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No 'traumatic injuries' found in Taser death, examiner says

NORCROSS - Although autopsy results were released Friday, a Gwinnett forensic investigator said he could not comment on what effects a Taser played in the death of a Norcross man.

In a written statement Friday, Chief Forensic Investigator Ted Bailey said there were no "significant traumatic injuries" found after an autopsy of 27-year-old Carlos Rodriguez. However, results indicated the man received one, possibly two shocks from the stun gun.

Rodriguez died Wednesday at Gwinnett Medical Center-Duluth after sheriff's deputies used the Taser to subdue him at the Lia Hills Drive apartment complex.

Authorities said Rodriguez became combative and got into a physical confrontation with authorities, which prompted the deputies to deploy their Tasers.

Bailey said Rodriguez's cause and manner of death are pending further studies, including a toxicology test, expected no sooner than 10 to 12 weeks.

"We can not opine about what effects, if any, the Taser played in this death until the investigation is complete," Bailey wrote in a statement issued to the Post.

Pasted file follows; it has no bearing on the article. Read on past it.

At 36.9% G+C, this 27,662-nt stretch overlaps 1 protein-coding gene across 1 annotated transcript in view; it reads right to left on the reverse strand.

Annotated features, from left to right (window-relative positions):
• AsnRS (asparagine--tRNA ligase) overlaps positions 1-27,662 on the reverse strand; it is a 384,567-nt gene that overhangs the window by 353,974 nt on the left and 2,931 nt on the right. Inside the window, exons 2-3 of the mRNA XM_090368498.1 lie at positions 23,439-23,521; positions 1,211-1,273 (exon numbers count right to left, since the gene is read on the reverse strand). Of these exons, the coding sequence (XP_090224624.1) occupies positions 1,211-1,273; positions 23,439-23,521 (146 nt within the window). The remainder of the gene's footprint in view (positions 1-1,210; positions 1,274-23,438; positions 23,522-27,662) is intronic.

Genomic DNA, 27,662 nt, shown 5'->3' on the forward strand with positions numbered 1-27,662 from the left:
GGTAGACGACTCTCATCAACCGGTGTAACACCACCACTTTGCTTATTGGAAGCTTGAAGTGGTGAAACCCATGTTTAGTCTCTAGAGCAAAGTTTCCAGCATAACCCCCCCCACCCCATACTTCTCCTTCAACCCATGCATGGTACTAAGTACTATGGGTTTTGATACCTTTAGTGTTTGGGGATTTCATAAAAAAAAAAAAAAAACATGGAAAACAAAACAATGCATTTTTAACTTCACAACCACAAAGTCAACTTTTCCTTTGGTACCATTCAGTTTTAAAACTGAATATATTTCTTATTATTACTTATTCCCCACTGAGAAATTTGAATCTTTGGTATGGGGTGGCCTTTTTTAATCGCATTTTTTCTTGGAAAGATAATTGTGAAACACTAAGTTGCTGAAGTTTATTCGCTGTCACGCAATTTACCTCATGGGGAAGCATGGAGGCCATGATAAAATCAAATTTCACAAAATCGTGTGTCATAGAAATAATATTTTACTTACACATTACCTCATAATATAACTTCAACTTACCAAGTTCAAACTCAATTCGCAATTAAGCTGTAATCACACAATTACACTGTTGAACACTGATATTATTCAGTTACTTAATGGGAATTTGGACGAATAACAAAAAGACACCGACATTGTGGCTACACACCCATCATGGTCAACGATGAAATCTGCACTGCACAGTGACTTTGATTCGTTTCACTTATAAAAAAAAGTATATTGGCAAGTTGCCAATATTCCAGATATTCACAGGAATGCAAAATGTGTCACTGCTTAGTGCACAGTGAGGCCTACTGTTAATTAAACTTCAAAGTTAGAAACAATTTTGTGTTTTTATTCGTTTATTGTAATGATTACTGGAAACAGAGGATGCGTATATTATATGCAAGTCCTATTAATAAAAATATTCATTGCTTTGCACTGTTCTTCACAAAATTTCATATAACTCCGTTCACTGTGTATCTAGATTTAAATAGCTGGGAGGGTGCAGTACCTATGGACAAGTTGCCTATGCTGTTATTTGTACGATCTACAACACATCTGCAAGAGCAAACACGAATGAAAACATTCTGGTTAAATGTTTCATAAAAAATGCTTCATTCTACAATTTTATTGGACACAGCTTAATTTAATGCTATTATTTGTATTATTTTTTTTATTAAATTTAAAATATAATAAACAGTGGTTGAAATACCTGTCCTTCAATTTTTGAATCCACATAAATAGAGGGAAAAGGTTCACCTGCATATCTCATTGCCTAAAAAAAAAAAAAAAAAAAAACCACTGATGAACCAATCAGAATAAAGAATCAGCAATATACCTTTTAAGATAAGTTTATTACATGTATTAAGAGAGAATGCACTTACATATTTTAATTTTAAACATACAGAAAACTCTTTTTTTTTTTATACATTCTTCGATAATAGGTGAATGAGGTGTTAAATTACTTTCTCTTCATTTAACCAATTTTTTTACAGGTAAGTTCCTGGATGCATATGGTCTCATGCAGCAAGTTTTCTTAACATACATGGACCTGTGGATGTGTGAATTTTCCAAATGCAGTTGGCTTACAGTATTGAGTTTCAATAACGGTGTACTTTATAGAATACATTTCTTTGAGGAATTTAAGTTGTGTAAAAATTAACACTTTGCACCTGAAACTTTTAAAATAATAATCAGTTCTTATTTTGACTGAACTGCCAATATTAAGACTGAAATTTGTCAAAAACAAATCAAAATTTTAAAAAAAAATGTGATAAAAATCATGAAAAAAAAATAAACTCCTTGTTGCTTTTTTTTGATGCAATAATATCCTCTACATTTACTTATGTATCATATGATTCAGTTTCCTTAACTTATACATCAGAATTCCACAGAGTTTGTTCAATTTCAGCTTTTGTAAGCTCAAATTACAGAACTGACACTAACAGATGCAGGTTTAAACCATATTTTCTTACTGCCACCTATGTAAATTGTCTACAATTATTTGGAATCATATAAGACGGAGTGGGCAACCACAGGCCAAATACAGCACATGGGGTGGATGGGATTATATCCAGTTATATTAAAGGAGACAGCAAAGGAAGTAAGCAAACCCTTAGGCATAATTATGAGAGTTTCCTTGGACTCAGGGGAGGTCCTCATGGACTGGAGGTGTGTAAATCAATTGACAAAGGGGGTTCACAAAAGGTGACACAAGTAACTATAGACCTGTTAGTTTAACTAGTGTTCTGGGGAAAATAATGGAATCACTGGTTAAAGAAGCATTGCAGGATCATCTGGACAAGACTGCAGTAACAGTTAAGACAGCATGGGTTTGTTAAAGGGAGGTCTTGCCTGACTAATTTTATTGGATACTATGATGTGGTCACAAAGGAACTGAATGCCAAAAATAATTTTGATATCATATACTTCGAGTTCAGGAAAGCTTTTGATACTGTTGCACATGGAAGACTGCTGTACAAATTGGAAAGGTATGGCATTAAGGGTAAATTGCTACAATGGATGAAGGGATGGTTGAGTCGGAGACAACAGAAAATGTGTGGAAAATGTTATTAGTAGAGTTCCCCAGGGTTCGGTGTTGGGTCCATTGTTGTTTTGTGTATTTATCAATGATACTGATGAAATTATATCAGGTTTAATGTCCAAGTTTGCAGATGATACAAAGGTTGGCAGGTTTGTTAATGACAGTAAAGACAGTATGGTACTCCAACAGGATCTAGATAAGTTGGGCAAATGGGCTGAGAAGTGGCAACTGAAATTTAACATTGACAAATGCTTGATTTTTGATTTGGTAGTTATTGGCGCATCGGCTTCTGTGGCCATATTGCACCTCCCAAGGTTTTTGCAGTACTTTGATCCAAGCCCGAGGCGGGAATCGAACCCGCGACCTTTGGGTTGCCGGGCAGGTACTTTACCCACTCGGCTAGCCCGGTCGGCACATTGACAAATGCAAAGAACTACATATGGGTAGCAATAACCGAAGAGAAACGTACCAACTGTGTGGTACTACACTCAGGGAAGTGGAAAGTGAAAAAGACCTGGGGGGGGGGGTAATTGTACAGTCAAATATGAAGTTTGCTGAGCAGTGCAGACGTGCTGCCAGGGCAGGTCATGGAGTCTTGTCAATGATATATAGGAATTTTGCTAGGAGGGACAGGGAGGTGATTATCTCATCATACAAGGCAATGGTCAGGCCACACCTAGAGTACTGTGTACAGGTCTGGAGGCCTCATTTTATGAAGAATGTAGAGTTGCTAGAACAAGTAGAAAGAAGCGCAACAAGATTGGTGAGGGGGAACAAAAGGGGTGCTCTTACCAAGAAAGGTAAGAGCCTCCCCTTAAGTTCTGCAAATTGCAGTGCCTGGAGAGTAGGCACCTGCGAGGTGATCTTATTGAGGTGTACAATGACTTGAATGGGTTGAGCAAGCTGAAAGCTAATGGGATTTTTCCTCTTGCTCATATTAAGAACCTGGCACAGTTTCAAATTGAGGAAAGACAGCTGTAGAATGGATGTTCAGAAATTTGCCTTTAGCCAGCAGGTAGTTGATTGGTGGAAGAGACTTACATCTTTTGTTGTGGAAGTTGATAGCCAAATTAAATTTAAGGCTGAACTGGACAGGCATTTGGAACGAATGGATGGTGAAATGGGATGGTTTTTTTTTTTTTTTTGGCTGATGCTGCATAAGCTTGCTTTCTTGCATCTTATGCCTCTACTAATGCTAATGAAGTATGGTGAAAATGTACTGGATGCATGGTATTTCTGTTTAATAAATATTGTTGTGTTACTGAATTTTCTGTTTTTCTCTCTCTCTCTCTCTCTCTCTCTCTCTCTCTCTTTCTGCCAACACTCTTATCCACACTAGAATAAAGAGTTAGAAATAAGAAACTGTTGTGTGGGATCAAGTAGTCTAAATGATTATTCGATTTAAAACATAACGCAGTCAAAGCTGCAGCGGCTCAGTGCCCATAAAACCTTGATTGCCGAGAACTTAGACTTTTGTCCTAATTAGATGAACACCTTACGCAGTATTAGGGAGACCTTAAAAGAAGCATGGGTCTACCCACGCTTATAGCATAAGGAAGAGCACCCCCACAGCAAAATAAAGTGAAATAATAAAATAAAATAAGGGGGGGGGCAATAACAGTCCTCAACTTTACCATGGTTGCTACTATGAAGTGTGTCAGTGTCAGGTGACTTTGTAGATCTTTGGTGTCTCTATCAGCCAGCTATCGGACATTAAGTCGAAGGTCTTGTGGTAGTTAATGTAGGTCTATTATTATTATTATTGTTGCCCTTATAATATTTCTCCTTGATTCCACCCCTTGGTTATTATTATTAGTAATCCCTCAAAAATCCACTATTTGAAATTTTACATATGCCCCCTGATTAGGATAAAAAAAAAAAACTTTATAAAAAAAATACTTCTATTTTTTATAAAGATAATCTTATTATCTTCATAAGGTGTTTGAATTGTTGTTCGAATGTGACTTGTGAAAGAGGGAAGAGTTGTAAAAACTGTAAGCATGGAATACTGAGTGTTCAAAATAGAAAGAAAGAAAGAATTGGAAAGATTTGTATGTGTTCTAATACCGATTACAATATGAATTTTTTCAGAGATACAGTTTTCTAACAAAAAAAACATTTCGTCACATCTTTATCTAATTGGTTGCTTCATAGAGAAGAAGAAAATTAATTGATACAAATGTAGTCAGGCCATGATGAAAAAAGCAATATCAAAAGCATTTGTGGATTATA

Both deputies involved in the incident, John Irvine and Nicholas Higgins, have been placed on paid administrative leave while sheriff's investigators and the Sheriff's Professional Standards Unit look into the incident.

Rodriguez's death is not the first time incidents involving Tasers have turned deadly in the county. Two men died in 2003 after being shocked while combating deputies at the Gwinnett jail.

Sheriff Butch Conway has said in these past incidents nor in Rodriguez's case did deputies appear to violate any policies or procedures.

To carry a Taser, deputies must pass training that includes being shocked, Conway said. He believes the equipment adds to the safety of his deputies.